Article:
According to a large survey of high school graduates, the share of young men identifying as conservative is rapidly increasing compared to previous decades. The left loves to trumpet their successes with “the youth vote”, but the reality is there is a growing gender gap that will have broad-reaching political implications for decades to come.
New research from the University of Michigan’s Monitoring the Future survey of 12th grade high school students shows just how vast the gender partisan gap has grown among young men and women.
Teachers and activists are pushing for high schools to drop their calculus courses to increase equity as many minority and low-income students don’t have access to the class, according to The 74, a nonprofit news organization covering education.
In the 2017-2018 school year, 76% of schools with “low student of color enrollment” offered calculus while 52% of schools with a high proportion of students of color offered the advanced math course, according to a Learning Policy Institute report. The course, teachers and activists argued, is disproportionately offered to students not of an underrepresented group, giving other students an advantage in the college admissions process, according to The 74.
Accreditation pervades American education from kindergarten through graduate school. It has become a means through which the government enforces subpar educational outcomes and increases its power.
Of course, it didn’t start out that way.
Primary and secondary accreditation began in the 1880s as a voluntary method to improve quality among schools and establish standards for students preparing for college.
Arizona Gov. Doug Ducey signed legislation to allow career and technical education districts to offer associate degrees.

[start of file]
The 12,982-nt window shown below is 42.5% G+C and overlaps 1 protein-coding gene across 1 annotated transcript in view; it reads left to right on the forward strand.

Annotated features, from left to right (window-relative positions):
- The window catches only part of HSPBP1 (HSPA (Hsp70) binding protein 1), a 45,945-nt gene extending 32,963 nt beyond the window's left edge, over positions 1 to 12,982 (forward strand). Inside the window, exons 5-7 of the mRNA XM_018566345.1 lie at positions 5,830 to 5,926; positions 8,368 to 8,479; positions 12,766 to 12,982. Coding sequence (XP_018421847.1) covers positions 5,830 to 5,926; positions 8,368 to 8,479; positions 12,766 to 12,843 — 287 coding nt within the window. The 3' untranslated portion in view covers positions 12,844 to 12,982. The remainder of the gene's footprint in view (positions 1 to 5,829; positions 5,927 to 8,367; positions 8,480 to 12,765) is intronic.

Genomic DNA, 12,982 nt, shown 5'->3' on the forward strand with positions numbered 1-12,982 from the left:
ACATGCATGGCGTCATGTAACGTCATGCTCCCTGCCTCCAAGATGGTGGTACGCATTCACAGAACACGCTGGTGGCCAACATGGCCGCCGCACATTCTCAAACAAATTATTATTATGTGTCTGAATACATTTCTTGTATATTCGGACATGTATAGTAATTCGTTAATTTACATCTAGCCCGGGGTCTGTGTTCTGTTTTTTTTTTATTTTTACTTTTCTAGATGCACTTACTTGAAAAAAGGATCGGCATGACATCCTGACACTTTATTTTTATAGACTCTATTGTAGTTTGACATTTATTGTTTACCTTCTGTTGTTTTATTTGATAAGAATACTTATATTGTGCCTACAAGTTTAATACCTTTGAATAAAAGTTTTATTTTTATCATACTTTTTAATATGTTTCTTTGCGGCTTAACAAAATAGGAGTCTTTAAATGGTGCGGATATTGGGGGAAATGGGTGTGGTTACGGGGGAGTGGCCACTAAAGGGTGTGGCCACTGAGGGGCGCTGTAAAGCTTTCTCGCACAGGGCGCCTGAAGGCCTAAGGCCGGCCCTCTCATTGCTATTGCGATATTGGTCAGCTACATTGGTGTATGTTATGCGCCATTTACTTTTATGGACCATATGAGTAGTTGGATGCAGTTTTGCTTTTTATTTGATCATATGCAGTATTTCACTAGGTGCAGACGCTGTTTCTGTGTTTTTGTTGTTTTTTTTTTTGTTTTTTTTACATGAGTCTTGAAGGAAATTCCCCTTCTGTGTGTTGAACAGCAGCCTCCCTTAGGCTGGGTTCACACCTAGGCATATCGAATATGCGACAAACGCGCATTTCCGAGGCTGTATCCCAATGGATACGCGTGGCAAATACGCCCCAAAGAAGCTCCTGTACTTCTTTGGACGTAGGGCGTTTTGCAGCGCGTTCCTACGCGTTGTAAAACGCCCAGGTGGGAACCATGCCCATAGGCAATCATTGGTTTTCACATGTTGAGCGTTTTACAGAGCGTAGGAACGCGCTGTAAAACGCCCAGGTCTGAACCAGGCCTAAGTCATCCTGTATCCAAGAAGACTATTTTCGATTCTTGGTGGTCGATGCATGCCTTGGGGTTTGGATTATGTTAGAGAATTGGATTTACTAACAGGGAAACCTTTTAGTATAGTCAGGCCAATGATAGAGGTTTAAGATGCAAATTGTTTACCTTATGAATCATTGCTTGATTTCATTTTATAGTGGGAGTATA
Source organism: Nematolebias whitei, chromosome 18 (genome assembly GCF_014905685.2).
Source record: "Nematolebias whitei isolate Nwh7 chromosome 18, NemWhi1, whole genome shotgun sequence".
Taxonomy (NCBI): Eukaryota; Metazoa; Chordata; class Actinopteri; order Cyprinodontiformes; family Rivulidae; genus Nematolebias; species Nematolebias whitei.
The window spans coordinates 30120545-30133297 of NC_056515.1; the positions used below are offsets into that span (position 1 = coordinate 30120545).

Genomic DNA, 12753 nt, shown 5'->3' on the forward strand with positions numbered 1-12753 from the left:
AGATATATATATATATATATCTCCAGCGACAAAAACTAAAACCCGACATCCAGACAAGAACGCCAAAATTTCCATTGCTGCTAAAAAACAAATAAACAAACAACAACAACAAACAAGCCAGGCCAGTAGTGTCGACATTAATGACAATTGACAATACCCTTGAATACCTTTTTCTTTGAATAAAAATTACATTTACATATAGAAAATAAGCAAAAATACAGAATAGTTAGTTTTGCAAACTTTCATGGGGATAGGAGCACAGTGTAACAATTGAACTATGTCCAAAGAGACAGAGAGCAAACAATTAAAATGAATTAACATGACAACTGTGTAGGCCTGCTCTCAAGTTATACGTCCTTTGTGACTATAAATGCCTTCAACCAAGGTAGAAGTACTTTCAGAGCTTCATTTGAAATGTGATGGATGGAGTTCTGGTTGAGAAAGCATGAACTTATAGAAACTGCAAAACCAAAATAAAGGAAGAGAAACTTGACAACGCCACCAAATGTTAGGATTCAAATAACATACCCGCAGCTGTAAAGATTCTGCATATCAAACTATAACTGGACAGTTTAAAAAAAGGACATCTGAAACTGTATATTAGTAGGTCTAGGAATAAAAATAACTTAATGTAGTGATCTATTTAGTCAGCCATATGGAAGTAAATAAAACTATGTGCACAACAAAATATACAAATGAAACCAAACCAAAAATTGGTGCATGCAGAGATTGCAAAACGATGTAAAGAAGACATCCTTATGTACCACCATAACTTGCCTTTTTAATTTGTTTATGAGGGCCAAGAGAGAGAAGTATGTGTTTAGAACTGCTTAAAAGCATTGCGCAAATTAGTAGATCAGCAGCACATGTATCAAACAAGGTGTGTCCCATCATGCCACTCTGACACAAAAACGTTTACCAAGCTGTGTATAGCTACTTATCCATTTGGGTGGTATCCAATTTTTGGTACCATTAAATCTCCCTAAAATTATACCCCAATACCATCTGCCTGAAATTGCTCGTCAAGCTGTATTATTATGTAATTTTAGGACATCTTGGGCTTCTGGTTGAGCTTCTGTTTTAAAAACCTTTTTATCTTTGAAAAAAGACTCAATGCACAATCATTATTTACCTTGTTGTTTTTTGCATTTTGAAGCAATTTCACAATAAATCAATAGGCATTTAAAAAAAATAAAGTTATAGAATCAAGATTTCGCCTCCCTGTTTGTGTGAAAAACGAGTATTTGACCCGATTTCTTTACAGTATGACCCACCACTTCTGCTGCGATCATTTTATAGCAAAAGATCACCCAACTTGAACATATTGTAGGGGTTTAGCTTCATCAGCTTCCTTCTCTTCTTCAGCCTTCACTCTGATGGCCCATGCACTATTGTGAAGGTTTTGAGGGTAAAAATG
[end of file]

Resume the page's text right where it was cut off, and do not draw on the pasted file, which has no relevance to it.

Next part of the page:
Ducey signed House Bill 2034, which hopes to increase students’ education levels.
Several career-focused educational grants and funding opportunities were announced last week for Iowa institutions.
Gov. Kim Reynolds announced funding initiatives in her 2022 Condition of the State Address, including the first-in-the nation Teacher and Paraeducator Registered Apprenticeship Grant Program.
Through the program, current high school students can earn paraeducator certificates and associates degrees, and paraeducators can earn their bachelor’s degree while learning and working in the classroom. The program starts in the 2022-2023 school year.
Unvaccinated students who attended Exeter High School’s prom on Saturday were marked with numbers and contact traced throughout the course of the night, a school spokesperson told the Daily Caller News Foundation.
Students attending the event “who were unable to provide a vaccination card because they did not have or share a card or had not completed the full vaccination process had a number written on their hand,” an Exeter High School spokesperson told the DCNF. The school divided the dance floor into three sections and asked dancing students to stop periodically in between songs in order for them to “raise their hands to determine who they were around,” the spokesperson said.
The students were made aware of the contact tracing procedures beforehand, and were also told to provide vaccination information ahead of the event, the spokesperson said. Any personal information obtained for the event, including vaccination status, was destroyed, according to the spokesperson.
A Trump administration commission tasked with promoting “patriotic education” is calling on the Biden administration to withdraw a proposal to fund history and civics programs informed by critical race theory (CRT).
The 1776 Commission met in D.C. Monday despite being disbanded by President Biden on his first day in office. It published its final report just two days before the presidential transfer of power.
The proposed federal rule would prioritize funding for history and civics curricula that consider “systemic marginalization, biases, inequities, and discriminatory policy and practice in American history” and incorporate “racially, ethnically, culturally, and linguistically diverse perspectives.” It favorably cites Boston University professor Ibram Kendi, the foremost popularizer of “anti-racism,” and the New York Times’ 1619 Project.